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The Government has announced the first Stephen Hawking Fellows, who will continue Professor Stephen Hawking’s legacy by furthering understanding of the universe and tackling major scientific questions like the nature of dark matter and how planets are formed.

The Fellows will receive a portion of the £15m funding already announced in 2018 by the Government, in partnership with the Hawking family. The Fellowships will support ground-breaking research across physics, maths and computer sciences which challenges current assumptions, advances scientific knowledge and inspires the public through their discoveries.

Stephen Hawking’s children, Lucy, Robert and Tim Hawking, said: “We are proud to be associated with this initiative, which builds on the legacy of our father by supporting research into these areas of science.

“One of his greatest achievements was opening up even the most complex scientific breakthroughs to the wider world and we hope that these Fellows are able to continue that important mission by inspiring people from all walks of life in the wonders of science.”

The government also announced a multi-million-pound government package of investment and training. Marking the start of British Science Week, the funding will support up to 11,000 students through 41 Doctoral Training Partnerships, as well as encouraging more young people, particularly girls, to study STEM subjects at school and university, and pursuing a STEM-related career.

The investment includes:

  • £179 million for PhDs, formally known as Doctoral Training Partnerships, at over 40 UK universities in physical sciences, maths and engineering to develop the skills for ground-breaking research and high-tech industries like cyber security and chemical manufacturing. Part of the investment will go into pilots looking at how best to attract and support those from non-academic backgrounds to undertake this type of training.
  • £8.9million to continue funding science education programmes including Science Learning Partnerships and Stimulating Physics Networks, which aim to improve science teaching and increase the take up of science at GCSE level and A level and ultimately encourage young people to pursue a STEM-related career.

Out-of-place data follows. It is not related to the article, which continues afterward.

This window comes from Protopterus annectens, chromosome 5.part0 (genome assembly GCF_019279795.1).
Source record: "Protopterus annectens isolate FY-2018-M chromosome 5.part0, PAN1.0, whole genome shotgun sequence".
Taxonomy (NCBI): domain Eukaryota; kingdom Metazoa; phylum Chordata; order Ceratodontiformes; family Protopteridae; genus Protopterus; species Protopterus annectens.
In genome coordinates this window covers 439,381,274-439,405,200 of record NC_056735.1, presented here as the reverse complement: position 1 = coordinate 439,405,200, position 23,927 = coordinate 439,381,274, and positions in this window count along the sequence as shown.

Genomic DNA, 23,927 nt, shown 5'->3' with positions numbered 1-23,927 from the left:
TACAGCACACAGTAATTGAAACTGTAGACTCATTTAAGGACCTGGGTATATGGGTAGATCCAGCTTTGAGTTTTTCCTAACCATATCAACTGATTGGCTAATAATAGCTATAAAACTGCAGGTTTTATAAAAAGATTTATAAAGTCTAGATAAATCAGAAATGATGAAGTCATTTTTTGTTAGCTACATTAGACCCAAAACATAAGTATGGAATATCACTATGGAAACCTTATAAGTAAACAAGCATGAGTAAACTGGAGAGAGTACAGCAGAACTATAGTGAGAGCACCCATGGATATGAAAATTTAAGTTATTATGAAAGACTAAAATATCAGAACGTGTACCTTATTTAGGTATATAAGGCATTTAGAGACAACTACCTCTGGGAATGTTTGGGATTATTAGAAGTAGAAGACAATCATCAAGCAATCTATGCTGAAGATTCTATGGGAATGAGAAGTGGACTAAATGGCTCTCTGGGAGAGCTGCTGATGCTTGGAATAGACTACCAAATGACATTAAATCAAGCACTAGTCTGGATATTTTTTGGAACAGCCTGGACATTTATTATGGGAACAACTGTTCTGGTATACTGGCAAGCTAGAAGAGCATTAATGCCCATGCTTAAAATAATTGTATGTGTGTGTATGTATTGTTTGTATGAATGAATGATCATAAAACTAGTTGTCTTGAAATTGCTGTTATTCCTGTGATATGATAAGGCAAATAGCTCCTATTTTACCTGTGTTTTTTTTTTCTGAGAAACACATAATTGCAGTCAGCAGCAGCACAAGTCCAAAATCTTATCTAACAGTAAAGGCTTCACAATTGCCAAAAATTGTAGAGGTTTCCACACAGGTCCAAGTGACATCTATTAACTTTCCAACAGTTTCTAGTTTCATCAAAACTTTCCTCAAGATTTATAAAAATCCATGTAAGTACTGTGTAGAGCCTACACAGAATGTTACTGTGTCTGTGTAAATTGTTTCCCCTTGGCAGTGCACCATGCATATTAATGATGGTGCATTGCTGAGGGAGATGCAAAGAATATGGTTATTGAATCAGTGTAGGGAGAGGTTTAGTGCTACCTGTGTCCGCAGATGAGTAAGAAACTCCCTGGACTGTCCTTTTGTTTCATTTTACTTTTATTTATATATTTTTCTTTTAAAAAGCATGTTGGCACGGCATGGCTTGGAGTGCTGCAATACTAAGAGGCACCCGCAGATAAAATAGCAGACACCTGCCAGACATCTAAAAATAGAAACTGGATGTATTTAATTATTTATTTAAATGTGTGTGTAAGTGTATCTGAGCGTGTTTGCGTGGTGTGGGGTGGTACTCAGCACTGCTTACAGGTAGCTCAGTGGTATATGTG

Business Secretary Alok Sharma said: “Today’s funding will support the talented people we have in this country to study these vital subjects, develop technologies for the future and support the UK’s status as a science superpower.”

Education Secretary Gavin Williamson said: “Making sure that the next generation has the scientific skills to meet the world’s needs – from developing green technologies to curing illnesses – couldn’t be more important.

“Girls now make up just over half of A level entries for the three core science subjects but there is more we can do so we will fund research to better understand how we can improve girls’ physics A level participation.”

Today’s funding announcements follow the Government investing up to £300 million to fund experimental and imaginative mathematical sciences research over the next five years. The new funding forms part of the Government’s commitment to significantly boost research and development funding reaching 2.4% of GDP by 2027 and levelling up every part of the UK. 

Susie Haywood
Article by Susie Haywood
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